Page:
By suggesting that individual organisms should be viewed as a single coherent unit, working to maximize their own reproductive success, the author explains that as these organisms are "selfish" they have the capacity to effect the body of another animal, so revolutionizing our views of adaptation. Dawkins shows that some such revolution is logically necessary, as genes can be said to have extended phenotypes outside the body in which they sit. Other topics that the book examines include the theory of evolutionary stable strategies, the relationship between Darwinian and Lamarckian theories of general adaptation and the suggestion, first made in "The Selfish Gene", Dawkin's controversial first book, and also recently reopened by molecular biologists under the catchphrase "Selfish DNA", that some of the surplus DNA in eukaryotic genomes may be parasitic. In the final chapter the author returns to the individual organism as a phenomenon that needs explaining in its own right. Dawkin has also written "The Blind Watchmaker".About the Author:
About the Author Richard Dawkins is a Fellow of New College and Lecturer in Animal Behavior at Oxford University. He is the author of The Selfish Gene and The Blind Watchmaker.
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Descripción Oxford University Press, 1989. Estado de conservación: New. Brand New, Unread Copy in Perfect Condition. A+ Customer Service! Summary: People commonly view evolution as a process of competition between individuals--known as "survival of the fittest"--with the individual representing the "unit of selection." Richard Dawkins offers a controversial reinterpretation of that idea in The Extended Phenotype, now being reissued to coincide with the publication of the second edition of his highly-acclaimed The Selfish Gene. He proposes that we look at evolution as a battle between genes instead of between whole organisms. We can then view Nanges in phenotypes--the end products of genes, like eye color or leaf shape, which are usually considered to increase the fitness of an individual--as serving the evolutionary interests of genes. Dawkins makes a convincing case that considering one's body, personality, and environment as a field of combat in a kind of "arms race" between genes fighting to express themselves on a strand of DNA can clarify and extend the idea of survival of the fittest. This influential and controversial book illuminates the complex world of genetics in an engaging, lively manner. Nº de ref. de la librería ABE_book_new_0192860887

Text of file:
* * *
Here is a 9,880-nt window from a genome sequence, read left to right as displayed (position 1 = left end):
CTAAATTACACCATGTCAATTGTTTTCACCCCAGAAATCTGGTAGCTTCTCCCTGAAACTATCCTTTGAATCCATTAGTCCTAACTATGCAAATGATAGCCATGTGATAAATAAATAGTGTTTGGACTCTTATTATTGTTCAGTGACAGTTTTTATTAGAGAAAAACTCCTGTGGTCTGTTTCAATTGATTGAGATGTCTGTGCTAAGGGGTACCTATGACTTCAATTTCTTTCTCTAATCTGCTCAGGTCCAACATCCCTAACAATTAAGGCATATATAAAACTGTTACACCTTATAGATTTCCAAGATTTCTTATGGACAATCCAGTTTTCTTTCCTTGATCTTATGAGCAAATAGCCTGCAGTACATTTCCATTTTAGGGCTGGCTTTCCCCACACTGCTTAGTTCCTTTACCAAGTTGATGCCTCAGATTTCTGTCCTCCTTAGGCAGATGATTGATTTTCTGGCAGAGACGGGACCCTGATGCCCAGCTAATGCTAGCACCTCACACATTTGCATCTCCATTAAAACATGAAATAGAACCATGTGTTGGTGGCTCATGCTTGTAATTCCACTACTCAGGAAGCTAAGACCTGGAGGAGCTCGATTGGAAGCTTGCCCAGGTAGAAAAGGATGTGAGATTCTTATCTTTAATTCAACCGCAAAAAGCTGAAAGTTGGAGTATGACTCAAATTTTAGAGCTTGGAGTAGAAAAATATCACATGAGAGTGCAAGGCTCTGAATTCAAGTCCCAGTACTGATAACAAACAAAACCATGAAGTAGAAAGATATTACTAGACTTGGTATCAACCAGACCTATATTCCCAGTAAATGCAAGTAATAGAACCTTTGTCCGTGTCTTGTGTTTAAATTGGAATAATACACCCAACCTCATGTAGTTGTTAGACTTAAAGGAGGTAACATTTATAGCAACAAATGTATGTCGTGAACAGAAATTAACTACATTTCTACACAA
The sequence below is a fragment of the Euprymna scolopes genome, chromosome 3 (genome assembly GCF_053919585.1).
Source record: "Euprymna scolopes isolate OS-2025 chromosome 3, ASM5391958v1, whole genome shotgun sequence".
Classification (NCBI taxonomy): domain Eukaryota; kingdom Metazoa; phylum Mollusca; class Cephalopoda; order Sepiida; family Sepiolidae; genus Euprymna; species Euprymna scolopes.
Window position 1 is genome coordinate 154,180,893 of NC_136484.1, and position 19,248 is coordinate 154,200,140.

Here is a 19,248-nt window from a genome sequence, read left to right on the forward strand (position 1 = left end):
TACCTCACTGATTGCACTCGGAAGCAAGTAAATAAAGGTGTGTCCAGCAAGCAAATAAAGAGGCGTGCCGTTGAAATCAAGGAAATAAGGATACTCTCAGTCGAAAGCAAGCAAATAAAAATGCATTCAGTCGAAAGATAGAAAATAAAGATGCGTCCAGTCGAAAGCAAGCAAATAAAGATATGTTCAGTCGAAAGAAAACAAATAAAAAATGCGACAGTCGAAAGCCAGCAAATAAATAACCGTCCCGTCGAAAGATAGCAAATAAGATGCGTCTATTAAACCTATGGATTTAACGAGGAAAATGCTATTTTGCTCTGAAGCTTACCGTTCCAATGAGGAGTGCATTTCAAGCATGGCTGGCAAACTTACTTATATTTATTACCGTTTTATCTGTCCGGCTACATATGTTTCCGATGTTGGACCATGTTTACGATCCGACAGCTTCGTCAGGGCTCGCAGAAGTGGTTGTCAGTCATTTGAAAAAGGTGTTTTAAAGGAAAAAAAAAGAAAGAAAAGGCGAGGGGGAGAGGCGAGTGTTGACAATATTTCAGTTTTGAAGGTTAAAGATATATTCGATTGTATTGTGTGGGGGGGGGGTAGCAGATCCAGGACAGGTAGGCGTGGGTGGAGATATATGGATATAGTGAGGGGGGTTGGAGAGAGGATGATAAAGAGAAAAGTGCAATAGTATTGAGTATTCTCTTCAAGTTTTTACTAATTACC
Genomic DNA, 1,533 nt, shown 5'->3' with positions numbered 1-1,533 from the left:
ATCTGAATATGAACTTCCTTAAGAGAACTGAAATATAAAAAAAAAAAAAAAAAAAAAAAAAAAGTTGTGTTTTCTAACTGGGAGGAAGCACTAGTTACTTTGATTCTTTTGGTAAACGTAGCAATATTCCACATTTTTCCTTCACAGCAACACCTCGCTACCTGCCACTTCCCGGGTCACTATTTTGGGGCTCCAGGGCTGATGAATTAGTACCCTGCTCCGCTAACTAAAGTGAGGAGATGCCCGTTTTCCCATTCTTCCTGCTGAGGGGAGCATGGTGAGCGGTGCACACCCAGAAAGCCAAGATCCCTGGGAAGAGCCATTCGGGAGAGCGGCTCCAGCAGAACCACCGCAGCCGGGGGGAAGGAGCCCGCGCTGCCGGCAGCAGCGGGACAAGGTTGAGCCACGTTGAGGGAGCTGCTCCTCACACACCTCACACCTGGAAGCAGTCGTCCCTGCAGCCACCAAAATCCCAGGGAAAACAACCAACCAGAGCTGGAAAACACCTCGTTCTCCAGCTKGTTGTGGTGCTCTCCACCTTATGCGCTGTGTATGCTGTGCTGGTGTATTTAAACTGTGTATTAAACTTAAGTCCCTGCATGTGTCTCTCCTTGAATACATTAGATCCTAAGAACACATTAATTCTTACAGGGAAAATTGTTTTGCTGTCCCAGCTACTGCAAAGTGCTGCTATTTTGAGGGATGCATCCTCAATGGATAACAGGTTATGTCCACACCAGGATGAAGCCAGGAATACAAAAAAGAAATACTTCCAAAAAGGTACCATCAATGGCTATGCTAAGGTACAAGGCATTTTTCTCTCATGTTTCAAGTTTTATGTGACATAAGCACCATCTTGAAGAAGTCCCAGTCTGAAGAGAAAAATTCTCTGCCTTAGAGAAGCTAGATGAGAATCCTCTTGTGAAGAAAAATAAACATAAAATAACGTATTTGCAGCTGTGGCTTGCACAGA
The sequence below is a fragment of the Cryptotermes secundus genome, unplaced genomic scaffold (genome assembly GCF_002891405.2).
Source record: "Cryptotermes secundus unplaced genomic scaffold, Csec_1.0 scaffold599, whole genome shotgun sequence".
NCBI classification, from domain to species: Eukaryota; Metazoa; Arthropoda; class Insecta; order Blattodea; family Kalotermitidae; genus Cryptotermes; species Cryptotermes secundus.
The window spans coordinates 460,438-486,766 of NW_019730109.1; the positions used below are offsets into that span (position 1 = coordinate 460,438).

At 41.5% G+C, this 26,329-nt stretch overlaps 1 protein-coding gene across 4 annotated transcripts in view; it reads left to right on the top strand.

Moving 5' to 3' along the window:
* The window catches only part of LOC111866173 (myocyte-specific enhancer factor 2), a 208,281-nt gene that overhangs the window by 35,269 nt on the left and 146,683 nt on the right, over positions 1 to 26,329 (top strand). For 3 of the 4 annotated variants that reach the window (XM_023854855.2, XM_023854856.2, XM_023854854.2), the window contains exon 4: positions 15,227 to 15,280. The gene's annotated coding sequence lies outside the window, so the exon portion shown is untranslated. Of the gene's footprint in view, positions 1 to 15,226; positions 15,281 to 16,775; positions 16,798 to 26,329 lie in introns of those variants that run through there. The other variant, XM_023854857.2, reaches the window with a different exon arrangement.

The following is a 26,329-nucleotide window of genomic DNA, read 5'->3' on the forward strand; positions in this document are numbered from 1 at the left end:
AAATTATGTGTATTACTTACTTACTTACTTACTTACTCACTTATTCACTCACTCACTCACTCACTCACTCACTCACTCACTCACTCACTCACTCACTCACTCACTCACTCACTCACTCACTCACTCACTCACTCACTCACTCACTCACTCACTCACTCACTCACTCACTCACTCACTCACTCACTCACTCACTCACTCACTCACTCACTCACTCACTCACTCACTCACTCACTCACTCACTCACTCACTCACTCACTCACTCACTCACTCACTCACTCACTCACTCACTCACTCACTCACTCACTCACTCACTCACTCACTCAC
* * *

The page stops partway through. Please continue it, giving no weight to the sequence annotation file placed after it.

Descripción Oxford University Press, 1989. Paperback. Estado de conservación: New. book. Nº de ref. de la librería 0192860887
Descripción Estado de conservación: Brand New. Book Condition: Brand New. Nº de ref. de la librería 97801928608801.0
Descripción Oxford University Press, 1989. Paperback. Estado de conservación: New. Nº de ref. de la librería P110192860887